Gov’t Must Take Prosecutors’ Protection Seriously – Chief Justice Katureebe

Legal practitioners want government to increase its funding to the justice system and step up the protection of prosecutors who face numerous threats in their line of work. They say that prosecutors play a big role in promoting justice but continue to be vulnerable to organized crime and assassinations.

The call was made at the Inaugural Joan Kagezi Memorial Lecture held at Imperial Royale Hotel to pay tribute to the  Ugandan prosecutor who died in 2015. Kagezi, decease the former Head of International Crimes Division was shot dead by gunmen suspected to be linked to a case (2010 bombings in Kampala) she was prosecuting.

The lecture, healing attended by among others late Kagezi’s family was themed; ‘Fighting terrorism and organized crime’

South Africa’s National Director of Public Prosecutions, Shaun Abrahams who delivered a key note said that prosecutors are equally citizens who interact with society and require all the necessary support to overcome the risks they encounter.

“Prosecutors don’t work to earn huge sums of money. They work to offer a service to their country which is equal justice. In order to successfully do their work, they (and their families) should be guaranteed physical protection at work, home and when they travel,” said Abrahams.

South Africa's National Director of Public Prosecutions, Shaun Abrahams delivers a presentation at the first Joan Kagezi Memorial Lecture on Thursday
South Africa’s National Director of Public Prosecutions, Shaun Abrahams delivers a presentation at the first Joan Kagezi Memorial Lecture on Thursday

He observed that the state must in equal measure invest in witness protection so as to strengthen the state’s case as well as protect evidence. The absence of this, he said leads to obstruction of justice, dismissals, acquittals and bribery of witnesses.

In a similar way, the Chief Justice of the Supreme Court of Uganda, His Lordship Bart Katureebe asked government to invest in modern technology as well as trained resources since terrorism is increasingly becoming sophisticated.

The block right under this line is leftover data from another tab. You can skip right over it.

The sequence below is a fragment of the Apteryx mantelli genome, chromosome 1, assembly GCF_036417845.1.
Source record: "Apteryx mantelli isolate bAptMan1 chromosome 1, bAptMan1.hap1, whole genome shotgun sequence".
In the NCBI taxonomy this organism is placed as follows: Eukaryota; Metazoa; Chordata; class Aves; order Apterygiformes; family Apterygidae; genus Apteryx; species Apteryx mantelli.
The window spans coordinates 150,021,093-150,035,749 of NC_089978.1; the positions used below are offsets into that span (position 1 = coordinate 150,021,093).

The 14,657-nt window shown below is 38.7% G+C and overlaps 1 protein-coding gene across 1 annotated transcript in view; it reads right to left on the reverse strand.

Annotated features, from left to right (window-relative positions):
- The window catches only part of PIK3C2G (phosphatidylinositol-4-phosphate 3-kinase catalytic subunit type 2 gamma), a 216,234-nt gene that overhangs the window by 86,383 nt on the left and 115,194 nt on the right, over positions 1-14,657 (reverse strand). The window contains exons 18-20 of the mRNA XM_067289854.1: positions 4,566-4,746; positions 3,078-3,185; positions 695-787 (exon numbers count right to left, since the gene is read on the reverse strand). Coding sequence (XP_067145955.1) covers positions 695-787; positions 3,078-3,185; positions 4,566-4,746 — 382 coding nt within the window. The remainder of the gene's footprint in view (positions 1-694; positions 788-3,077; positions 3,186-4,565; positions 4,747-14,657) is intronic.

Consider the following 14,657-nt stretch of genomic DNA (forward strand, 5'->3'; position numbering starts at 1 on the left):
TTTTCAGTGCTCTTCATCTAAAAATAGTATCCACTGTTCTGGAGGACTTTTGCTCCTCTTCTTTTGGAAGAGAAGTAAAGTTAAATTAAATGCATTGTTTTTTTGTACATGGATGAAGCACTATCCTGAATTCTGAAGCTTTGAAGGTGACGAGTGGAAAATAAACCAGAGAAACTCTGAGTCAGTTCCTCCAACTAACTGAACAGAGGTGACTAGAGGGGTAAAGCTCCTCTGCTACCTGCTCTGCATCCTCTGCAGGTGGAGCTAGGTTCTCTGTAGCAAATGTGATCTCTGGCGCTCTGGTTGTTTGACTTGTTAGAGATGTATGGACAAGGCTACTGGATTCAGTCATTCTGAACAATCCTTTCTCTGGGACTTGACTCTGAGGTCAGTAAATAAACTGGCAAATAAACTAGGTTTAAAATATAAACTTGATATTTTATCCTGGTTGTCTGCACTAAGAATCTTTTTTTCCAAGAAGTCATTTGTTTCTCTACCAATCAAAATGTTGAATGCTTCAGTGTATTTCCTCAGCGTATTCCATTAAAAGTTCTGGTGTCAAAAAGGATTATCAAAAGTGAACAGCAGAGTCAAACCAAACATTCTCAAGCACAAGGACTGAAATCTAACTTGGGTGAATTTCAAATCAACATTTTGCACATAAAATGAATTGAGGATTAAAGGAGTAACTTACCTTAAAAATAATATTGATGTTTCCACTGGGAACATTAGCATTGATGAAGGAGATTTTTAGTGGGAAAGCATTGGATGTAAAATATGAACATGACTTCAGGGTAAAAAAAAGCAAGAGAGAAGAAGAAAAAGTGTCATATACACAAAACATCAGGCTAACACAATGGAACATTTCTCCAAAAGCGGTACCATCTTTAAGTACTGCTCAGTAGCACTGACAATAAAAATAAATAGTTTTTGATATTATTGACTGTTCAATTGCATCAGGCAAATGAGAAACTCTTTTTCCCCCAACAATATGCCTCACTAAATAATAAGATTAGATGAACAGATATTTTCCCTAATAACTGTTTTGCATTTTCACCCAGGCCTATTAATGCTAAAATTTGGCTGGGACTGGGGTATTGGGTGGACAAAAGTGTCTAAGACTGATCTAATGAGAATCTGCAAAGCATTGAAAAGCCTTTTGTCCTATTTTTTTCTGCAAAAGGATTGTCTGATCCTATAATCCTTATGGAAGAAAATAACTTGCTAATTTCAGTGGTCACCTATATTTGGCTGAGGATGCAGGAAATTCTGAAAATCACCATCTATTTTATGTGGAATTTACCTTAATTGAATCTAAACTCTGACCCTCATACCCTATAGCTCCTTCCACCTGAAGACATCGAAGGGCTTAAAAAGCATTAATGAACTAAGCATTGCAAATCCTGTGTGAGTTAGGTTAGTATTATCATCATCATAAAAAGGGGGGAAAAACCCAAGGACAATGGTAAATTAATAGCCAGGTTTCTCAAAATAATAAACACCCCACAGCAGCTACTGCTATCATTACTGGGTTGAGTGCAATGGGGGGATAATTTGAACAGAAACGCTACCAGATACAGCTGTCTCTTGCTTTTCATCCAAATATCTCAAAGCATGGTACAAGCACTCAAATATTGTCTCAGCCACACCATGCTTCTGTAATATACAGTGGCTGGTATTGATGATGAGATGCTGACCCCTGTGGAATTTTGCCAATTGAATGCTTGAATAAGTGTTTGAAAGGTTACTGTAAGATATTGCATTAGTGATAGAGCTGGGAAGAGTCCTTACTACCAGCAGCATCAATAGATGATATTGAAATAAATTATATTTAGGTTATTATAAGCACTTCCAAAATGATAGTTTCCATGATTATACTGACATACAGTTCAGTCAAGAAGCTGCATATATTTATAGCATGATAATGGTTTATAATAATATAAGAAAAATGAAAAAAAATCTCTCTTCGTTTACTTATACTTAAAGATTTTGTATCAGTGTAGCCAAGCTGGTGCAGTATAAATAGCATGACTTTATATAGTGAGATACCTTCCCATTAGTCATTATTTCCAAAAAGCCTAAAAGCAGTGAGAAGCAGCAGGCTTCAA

“Criminals who mastermind these acts of terror are way ahead of us in resources and technology. In Uganda, we even lack fingerprint and arms experts while investigating,” Katureebe lamented.


On individual protection, the Chief Justice expressed concern over the reluctance by the state to appreciate the security risk prosecutors in Uganda face. He said; “We need security more than ever. Our protection should be guaranteed since it is obvious that our work exposes us to threats.”

Participants suggested that an annual Fund and Award be established in dedication to Late Joan Kagezi. Many praised her for her dedication, courage, integrity and remarkable contribution in the fight against terrorism both domestically and internationally.

Notable figures that attended the lecture included; Rwanda’s Prosecutor General Richard Muhumuza, Angola’s Deputy Attorney General Gen. Helder Fernando Pita Groz, Swedish Ambassador to Uganda H.E Urban Anderson and South Africa’s High Commissioner to Uganda H.E Gen. Solly Molo.

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